Joint US - UK Statement on a Cooperative Framework for Large Civil Aircraft

June 17, 2021

LONDON – The United States and the United Kingdom today reached an understanding to resolve a long-standing trade irritant relating to large civil aircraft. This development strengthens our special relationship and builds on the revitalized Atlantic Charter, which affirms our ongoing commitment to sustaining and defending our enduring values against new and old challenges.
The framework provides that the U.S. and the UK will work together to overcome any disagreements in the sector and counter non-market practices.  It also provides that they will not impose tariffs related to this dispute for five years. The agreement is a model for ensuring fair competition and addressing challenges posed by non-market economies.
The following general principles will guide the cooperation between the United States and the United Kingdom in this sector:
The two sides will establish a Working Group on large civil aircraft, to be led by each side’s respective Minister responsible for trade. The Trade Ministers will consult at least yearly. The Working Group will meet on request or at least every 6 months.
The Working Group will seek to analyze and overcome any disagreements between the sides, including on any existing support measures. The Working Group will collaborate on and continue discussing and developing these principles and appropriate actions.
Each side intends to provide any financing to its large civil aircraft (LCA) producer for the production or development of large civil aircraft on market terms.
Each side intends to provide any funding for research and development (R&D) for large civil aircraft to its LCA producer through an open and transparent process and intends to make the results of fully government funded R&D widely available, to the extent permitted by law. Each side intends not to provide R&D funding, or other support, that is specific, to its LCA producer in a way that would cause negative effects to the other side.
The two sides will continue discussions to further operationalize paragraphs 3 and 4, which apply to all levels of government.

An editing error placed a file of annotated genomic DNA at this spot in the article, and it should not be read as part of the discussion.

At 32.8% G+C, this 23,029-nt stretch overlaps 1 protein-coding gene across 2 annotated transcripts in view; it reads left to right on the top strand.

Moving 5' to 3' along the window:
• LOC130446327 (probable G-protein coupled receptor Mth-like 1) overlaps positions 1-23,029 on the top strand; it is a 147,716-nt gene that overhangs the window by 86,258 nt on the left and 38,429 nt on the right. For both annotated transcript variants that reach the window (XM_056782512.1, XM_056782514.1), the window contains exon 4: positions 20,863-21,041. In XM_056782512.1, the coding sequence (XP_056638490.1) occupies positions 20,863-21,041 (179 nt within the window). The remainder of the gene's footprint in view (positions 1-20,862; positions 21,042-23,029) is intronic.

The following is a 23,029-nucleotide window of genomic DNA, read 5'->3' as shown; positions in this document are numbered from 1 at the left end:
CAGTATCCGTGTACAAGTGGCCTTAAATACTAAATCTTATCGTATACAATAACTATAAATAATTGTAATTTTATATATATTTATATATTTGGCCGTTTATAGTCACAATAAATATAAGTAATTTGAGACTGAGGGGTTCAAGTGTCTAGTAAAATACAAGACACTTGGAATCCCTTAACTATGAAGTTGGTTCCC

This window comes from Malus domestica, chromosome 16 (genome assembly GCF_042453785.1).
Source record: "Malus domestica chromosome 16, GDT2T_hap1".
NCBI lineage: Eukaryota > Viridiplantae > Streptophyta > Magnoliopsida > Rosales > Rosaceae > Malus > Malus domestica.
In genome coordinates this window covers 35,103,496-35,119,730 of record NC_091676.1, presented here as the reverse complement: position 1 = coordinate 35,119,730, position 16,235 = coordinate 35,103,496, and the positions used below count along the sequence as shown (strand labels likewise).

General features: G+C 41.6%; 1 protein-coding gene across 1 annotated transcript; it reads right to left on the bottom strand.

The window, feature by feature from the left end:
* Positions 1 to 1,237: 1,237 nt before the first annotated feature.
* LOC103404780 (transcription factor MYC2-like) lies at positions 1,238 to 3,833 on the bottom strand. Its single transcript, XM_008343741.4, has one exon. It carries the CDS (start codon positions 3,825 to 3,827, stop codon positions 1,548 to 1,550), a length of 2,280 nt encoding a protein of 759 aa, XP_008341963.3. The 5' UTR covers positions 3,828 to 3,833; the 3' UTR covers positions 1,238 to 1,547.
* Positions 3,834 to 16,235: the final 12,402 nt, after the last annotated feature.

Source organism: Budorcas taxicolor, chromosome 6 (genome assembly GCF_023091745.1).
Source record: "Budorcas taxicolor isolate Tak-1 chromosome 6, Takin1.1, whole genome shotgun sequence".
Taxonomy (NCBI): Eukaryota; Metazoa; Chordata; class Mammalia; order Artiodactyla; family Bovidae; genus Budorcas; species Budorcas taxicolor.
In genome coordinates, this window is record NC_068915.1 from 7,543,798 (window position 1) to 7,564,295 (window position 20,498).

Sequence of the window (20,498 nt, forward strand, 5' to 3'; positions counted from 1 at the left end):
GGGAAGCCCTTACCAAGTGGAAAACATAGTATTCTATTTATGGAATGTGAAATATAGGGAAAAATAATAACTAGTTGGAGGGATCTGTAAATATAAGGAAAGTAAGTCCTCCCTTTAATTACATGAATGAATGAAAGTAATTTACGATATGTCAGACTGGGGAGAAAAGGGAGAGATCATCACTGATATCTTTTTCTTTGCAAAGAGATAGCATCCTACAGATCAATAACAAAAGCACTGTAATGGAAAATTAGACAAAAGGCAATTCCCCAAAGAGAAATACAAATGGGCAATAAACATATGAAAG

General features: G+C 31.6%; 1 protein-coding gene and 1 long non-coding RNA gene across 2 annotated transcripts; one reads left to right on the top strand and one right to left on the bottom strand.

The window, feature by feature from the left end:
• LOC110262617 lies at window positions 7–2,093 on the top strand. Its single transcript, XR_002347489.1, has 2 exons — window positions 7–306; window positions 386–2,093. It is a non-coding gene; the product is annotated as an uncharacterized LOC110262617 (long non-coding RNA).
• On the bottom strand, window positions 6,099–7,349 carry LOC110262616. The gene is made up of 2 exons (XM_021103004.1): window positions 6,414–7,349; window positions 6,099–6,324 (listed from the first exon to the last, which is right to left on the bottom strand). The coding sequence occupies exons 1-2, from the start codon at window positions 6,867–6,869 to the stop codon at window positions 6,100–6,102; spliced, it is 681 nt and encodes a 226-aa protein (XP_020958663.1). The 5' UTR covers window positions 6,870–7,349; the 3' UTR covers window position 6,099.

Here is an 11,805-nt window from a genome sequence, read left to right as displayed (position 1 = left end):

Each side intends to collaborate on jointly analyzing and addressing non-market practices of third parties that may harm their respective large civil aircraft industries. The two sides will implement the annexed understanding on cooperation on non-market economies through the Working Group.
Each side intends not to impose countermeasures for a period of 5 years, starting from 4 July 2021, in the expectation that the other side will contribute to establishing fair competition and to addressing shared challenges from non-market economies.
As part of cooperative framework, the United States and the United Kingdom also released an annex on confronting, China and other non-market economies. To more effectively address the challenge posed by non-market economies, the parties will explore concrete ways to intensify their cooperation in these areas:

Information sharing. The two sides will share information regarding cybersecurity concerns, the priorities described below, and other areas relevant to non-market practices in the large civil aircraft sector.
Inward investments. The two sides will coordinate and explore common approaches and enhanced cooperation regarding the screening of inward investments in the large civil aircraft sector, including those whose financing is supported by a non-market economy. Such inward investments can lead to the appropriation of critical technologies relevant to the sector by a non-market economy or a producer located in the territory of a non-market economy, which may pose a national security risk.
Outward investments. The two sides will coordinate and explore common approaches and enhanced cooperation regarding the screening of new outward investments in joint ventures and production facilities in non-market economies to ensure that such activities are not influenced by non-market forces, including conditioning the in-country purchases on the location of production facilities or other actions, that lead to the transfer of technology or jobs to the detriment of market-oriented actors, or other risks to national security.
Joint analysis of non-market practices. Each side will discuss coordinating their approach to tackling the challenges of non-market competition in the LCA sector. Some economies do not report transparently all domestic subsidies and provide extensive support to their large civil aircraft sector through subsidized equity investment, state lending, and state-directed purchases. The two sides will share information about such subsidies, and identify points where joint work is needed to clarify the extent of state support, with the goal of establishing the basis for joint or parallel action in the future, including through appropriate multilateral mechanisms. Some economies also do not permit their airlines to make purchases in line with commercial considerations. The two sides will develop information and consider joint action to ensure purchases reflect those that private, market-oriented operators would undertake.